Jo McGonigal: Duet

Jo McGonigal is a Brtitish artist who focuses on hybridised forms of painting. In particular, her work explores how “the compositional and material components of painting affect the experiential basis of the viewer.” It’s not about the meaning the art may have, but how that work functions, in other words “what it does” (source Rogue Artist Studios).

I’ve only seen one of McGonigal’s creations and I found it impressive. It was made using nothing more than a simple, mass produced paper bag patterned with bright pink stripes. McGonigal had transformed it by scanning the bag and then printing the scanned over its source. Transfixed I was, by its presence.

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Duet (2013), scan of pink bag printed on pink bag, 18 x 12.5 cm, Image credit: Stephen Iles

I came across this work in Dublin. Curator Paul McAree had included it in his group exhibition Housing a Pig at Flood. In the text accompanying the exhibition McAree described her practice’s course as “a route through abstraction as a readymade construction and its potential reproducibility…” (source Past 8 – Housing a Pig).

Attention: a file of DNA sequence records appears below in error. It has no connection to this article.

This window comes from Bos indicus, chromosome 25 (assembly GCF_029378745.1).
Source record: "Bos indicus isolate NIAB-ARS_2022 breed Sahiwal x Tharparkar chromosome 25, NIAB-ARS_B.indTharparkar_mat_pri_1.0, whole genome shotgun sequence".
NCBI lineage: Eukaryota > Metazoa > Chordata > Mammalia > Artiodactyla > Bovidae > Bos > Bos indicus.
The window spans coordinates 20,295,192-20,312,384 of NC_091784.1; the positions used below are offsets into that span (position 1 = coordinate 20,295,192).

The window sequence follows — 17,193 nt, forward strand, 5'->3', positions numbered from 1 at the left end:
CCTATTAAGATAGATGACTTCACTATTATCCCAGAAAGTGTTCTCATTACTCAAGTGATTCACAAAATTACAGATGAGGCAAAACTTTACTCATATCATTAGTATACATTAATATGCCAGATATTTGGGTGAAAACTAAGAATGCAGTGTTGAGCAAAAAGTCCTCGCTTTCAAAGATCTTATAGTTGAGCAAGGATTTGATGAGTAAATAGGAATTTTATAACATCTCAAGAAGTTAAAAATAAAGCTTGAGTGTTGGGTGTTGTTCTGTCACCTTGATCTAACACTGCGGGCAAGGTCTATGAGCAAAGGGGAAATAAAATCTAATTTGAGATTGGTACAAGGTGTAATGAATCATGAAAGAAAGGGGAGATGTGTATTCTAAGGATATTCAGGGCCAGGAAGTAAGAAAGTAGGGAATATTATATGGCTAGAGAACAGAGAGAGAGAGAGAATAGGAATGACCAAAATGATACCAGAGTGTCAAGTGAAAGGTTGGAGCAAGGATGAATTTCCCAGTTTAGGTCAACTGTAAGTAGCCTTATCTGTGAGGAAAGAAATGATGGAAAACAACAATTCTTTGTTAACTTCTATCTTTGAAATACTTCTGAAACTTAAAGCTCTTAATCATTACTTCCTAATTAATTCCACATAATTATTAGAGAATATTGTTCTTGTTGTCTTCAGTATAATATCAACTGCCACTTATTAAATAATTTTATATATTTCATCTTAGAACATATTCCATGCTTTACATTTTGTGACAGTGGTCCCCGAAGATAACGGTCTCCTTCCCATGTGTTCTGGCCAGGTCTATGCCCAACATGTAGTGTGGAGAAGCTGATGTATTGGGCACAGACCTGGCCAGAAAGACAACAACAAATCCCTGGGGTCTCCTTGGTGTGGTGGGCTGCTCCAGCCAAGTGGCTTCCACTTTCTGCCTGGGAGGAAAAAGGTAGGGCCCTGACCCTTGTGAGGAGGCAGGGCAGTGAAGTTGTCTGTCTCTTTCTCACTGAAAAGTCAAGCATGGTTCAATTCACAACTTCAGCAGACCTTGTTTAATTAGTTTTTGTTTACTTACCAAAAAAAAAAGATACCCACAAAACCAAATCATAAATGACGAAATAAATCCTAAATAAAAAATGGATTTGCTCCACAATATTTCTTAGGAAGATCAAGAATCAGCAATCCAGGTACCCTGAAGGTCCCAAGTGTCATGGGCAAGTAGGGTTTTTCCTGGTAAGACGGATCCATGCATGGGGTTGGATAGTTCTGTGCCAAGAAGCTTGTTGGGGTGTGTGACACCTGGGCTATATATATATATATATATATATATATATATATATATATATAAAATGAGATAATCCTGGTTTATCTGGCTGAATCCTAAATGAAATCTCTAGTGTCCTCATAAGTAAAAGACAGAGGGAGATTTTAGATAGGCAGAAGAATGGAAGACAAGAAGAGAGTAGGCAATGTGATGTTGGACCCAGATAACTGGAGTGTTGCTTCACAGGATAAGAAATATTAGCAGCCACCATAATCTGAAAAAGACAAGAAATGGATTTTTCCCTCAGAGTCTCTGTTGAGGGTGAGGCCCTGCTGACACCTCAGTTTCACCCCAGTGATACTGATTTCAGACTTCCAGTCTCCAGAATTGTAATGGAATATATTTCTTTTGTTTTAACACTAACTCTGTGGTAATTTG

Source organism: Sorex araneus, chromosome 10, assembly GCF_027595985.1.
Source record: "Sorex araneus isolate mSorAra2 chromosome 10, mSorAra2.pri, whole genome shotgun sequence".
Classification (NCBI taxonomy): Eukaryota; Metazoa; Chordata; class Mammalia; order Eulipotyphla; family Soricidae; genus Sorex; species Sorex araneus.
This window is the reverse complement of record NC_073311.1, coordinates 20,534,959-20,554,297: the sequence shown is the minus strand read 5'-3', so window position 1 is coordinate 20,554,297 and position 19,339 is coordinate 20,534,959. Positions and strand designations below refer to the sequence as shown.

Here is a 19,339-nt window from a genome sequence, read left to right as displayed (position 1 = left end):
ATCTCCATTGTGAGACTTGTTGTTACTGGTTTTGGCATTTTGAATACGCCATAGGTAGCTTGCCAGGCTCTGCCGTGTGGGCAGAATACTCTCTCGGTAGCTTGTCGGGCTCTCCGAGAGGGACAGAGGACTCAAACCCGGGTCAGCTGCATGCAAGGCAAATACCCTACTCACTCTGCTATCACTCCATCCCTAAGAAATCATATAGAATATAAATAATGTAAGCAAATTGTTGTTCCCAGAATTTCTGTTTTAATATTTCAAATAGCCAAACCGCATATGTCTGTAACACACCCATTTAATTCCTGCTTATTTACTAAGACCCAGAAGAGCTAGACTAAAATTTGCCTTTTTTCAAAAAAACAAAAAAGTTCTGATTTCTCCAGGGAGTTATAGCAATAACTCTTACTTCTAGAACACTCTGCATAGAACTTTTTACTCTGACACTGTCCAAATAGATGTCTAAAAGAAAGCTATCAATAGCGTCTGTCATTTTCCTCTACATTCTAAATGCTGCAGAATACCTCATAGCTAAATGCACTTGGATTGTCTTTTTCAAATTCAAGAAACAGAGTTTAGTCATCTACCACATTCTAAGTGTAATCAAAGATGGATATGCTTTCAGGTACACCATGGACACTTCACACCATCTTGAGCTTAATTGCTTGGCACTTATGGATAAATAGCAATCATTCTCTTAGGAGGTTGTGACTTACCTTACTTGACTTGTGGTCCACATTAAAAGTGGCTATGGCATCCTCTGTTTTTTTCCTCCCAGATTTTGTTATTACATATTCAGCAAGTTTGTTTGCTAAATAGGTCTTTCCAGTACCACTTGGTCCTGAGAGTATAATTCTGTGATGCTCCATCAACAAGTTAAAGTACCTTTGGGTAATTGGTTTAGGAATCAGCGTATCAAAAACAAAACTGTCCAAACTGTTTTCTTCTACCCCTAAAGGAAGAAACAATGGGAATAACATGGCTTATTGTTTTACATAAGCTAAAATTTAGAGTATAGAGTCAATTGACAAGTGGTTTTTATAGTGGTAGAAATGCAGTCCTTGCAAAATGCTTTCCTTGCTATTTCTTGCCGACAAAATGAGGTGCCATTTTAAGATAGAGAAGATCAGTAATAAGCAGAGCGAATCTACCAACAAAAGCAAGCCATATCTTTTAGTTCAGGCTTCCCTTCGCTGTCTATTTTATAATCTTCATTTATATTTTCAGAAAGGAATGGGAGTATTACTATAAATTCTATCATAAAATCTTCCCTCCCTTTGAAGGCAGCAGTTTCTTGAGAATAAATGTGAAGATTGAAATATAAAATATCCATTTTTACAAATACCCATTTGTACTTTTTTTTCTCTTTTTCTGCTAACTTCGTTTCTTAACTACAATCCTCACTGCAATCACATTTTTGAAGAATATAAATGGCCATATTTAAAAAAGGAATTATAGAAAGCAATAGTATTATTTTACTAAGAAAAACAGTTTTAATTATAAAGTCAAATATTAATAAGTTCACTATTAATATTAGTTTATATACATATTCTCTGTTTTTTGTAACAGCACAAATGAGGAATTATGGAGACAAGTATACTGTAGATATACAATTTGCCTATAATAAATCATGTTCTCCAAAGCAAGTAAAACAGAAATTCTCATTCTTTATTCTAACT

What made the work so interesting for me is the tension it conveys. It exists in a state of duality. Not only does it maintain its authentic, or material, presence, it also – on the self same body – carries an approximation, or image, of itself. (Would anyone ever commission the production of a life size portrait and then have that portrait – perhaps in the form of some kind of translucent mask – applied over their very own face?) The upshot is that it speaks of the imperfection inherent to the transfer of data and processes of replication.

But there is more…. The object has also been puffed up to illustrate its volumetric aspect, to show how it can occupy space. And the material’s capability at physical memory ensures that it holds that shape. In this regard the work speaks of another contradictory condition. It is empty and full at the same time. Jim Ricks sums it up nicely: “…commonly used for something like sweets or postcards… the work by Jo McGonigle, has its mouth open, and so becomes structural. It appears to be a simple gesture, but nonetheless beautiful – a found object (source Shower of Kunst).

 

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